Two other companies are also locating on the site: Edw. C. Levy Company, a scrap handling and slag processing company out of Michigan, and Linde Gas, which will supply gas to the fuel melt shop.
“If you look at all four of those companies, it is close to $130 million in investment and 350 jobs,” Wagner said. “We are in conversations with multiple other companies whether suppliers or customers about locating here. There could be six to eight more companies who put facilities in on our site. People in the North who are looking to supply customers in the South has led to additional businesses talking about locating on our site.”
The market outlook is bright.
“The steel business is still good,” Wagner said. “We have had great response from future customers about what our company is doing. People from all over the world have come in to visit the facility. We have about 30% of our product for the mill already sold. Customer commitment and interest has been very high and positive.”
Texas and Mexico are two of the biggest target markets. The SeverCorr site has access to Monterey, Mexico, via the Kansas City Railroad. SeverCorr will be closer to the Texas and Mexico markets than competing northern steel mills in Michigan, Indiana, Illinois and Ohio.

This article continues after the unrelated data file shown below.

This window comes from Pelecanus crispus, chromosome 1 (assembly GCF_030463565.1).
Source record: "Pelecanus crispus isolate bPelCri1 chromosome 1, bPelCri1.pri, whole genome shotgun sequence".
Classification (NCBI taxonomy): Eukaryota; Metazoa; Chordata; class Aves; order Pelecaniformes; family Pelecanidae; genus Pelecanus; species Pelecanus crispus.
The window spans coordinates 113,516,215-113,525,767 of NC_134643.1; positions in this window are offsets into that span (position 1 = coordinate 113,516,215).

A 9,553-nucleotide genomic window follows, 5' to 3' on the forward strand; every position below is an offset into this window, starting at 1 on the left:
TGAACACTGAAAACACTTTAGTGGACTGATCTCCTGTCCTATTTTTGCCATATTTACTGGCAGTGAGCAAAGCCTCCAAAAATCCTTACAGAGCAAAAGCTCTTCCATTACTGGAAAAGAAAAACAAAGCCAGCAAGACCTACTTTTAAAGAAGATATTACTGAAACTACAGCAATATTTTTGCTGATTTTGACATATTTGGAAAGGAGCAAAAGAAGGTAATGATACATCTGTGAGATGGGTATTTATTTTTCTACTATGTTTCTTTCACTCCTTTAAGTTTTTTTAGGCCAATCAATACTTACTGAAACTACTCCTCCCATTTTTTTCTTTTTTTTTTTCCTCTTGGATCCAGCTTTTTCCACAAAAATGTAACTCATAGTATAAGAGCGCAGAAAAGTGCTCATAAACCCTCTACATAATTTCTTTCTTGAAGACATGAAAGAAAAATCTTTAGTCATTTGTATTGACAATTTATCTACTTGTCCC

“Mexico is a good opportunity for us because there is a direct rail link down there,” Wagner said.
Steel pricing in the fourth quarter of this year has softened a little bit, but demand is still strong. Wagner said the industry is seeing an end of the year short-term correction in pricing, which is not abnormal.
“This happens a lot as it relates to the end of the year,” he said. “Historically we see things come back around in the first quarter. Business levels and automotive, especially the big three domestic companies, has slowed a little.
Overall demand is still good. Steel as an industry grows at a rate of 1.5% annually. In the Southern U.S. markets, we are seeing probably more like 3% to 3.5% per year. It is a cyclical business. But earnings were released by all the steel mills in the last week or so, and all the steel companies are doing extremely well. Some are having record quarters.”
SeverCorr has been very pleased with the quantity and quality of applicants to work at the mill.
“We are certainly thrilled, excited and really heartened about the local candidates for jobs,” Wagner said. “In addition to applicants from Lowndes County, we have had applicants from the broader area who left because they didn’t have jobs.”
Right now, SeverCorr is up to about 51 workers for the mill, and the process of hiring hourly workers is expected to continue with 20 to 40 new hires per month starting in January and continuing throughout the year.
“We will be bringing more people in and creating a positive impact for community and state of Mississippi,” Wagner said. “We’re well on our way to doing that.”
Contact MBJ contributing writer Becky Gillette at firstname.lastname@example.org.